Paganistan: Notes from the Secret Commonwealth

In Which One Midwest Man-in-Black Confers, Converses & Otherwise Hob-Nobs with his Fellow Hob-Men (& -Women) Concerning the Sundry Ways of the Famed but Ill-Starred Tribe of Witches.

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Yule Man

Odin is well-known for his many bynames and, interestingly, one of them—Jólnir—specifically associates him with Yule.

Jólnir  (YOLE-neer) is hard to translate. "Yule-man"? "Yule One"? "He of Yule"? "Yule-er"?

The title clearly derives from Jól, Yule. -Nir is an Old Norse suffix of agency. An English equivalent would be -er, but unlike -er, which attaches to verbs, -nir pairs with nouns. Interestingly, it is a common element in Old Norse name-creation:

Sleipnir, Odin's eight-legged horse = “slip-er,"

Skírnir, Frey's attendant = “shine-r,”

Gleipnir, the chain that bound Fenris-wolf = “open-er,”

Grímnir, another title of Odin = “mask-er” (or “hood-er”), and, of course, mostly famously of all,

Mjöllnir, the name of Thor's Hammer: “mill-er.”

So maybe “Yuler” would be the most accurate translation, though it's hard not to think of the German Weihenachtsmann, the “Yule Man.” (Modern German pagans have taken to calling Yule Weihenacht—which is an older form of the word—to differentiate it from Weihnacht, “Christmas.”)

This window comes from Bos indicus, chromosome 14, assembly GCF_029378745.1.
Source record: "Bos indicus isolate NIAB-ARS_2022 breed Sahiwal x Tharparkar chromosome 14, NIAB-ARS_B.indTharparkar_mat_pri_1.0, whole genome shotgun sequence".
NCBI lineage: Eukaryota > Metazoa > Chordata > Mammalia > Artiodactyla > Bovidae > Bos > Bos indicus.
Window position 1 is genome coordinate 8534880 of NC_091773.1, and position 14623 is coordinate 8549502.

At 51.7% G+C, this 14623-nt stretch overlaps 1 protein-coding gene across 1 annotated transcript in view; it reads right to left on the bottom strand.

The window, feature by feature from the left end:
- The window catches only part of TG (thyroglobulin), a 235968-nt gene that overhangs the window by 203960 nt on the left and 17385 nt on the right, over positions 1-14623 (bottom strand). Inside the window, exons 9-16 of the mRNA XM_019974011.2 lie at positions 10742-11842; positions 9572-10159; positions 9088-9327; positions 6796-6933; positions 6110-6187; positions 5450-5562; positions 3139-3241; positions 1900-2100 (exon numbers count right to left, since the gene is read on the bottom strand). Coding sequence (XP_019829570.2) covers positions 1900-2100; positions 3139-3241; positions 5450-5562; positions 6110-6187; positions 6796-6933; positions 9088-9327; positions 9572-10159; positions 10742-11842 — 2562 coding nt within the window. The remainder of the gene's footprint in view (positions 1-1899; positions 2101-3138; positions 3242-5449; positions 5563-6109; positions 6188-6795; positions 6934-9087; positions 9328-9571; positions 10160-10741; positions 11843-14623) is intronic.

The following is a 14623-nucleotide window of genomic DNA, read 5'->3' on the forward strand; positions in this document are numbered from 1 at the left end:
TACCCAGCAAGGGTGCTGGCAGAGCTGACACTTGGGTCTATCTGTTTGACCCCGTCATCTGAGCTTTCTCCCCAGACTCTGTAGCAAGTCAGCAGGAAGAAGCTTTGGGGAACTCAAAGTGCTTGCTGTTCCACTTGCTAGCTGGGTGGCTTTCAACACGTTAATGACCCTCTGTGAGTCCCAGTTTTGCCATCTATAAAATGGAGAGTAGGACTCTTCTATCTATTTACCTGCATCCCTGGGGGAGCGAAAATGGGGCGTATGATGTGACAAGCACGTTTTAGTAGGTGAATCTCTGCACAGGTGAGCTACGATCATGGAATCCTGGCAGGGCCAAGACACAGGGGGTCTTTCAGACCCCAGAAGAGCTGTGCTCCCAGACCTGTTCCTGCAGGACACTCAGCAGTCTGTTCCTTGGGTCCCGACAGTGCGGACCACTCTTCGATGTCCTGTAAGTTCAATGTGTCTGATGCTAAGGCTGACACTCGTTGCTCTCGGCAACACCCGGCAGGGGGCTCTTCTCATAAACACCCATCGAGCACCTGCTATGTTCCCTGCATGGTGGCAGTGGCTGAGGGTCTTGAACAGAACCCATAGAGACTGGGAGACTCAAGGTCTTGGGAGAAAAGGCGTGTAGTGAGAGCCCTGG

Interestingly, Jólnir also occurs in the plural—Jólnar—for the gods generally. Rather than raising any particular theological associations, this would seem to be a convention of skaldic verse whereby the name of any particular god or goddess can poetically substitute for any other divine name (e.g. Hanga-Týr, “Hanged Tyr” for “Odin.”)

Why the specific association of Odin with Yule? In his invaluable Dictionary of Northern Mythology, Rudolf Simek suggests two possibilities. As god of the dead, Odin may be associated with the Midwinter veneration of the ancestors, or possibly the association may be due to his role as lord of the Wild Hunt, which rides the skies during the Thirteen Nights (180-1).

Here's hoping the Yule Man's good to you, wherever you are.


Rudolf Simek (1993) Dictionary of Northern Mythology (tr. Angela Hall), D. S. Brewer


Peter Nicolai Arbo, The Wild Hunt of Odin (1868)


For C. S.,

Odinsman or not



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Poet, scholar and storyteller Steven Posch was raised in the hardwood forests of western Pennsylvania by white-tailed deer. (That's the story, anyway.) He emigrated to Paganistan in 1979 and by sheer dint of personality has become one of Lake Country's foremost men-in-black. He is current keeper of the Minnesota Ooser.


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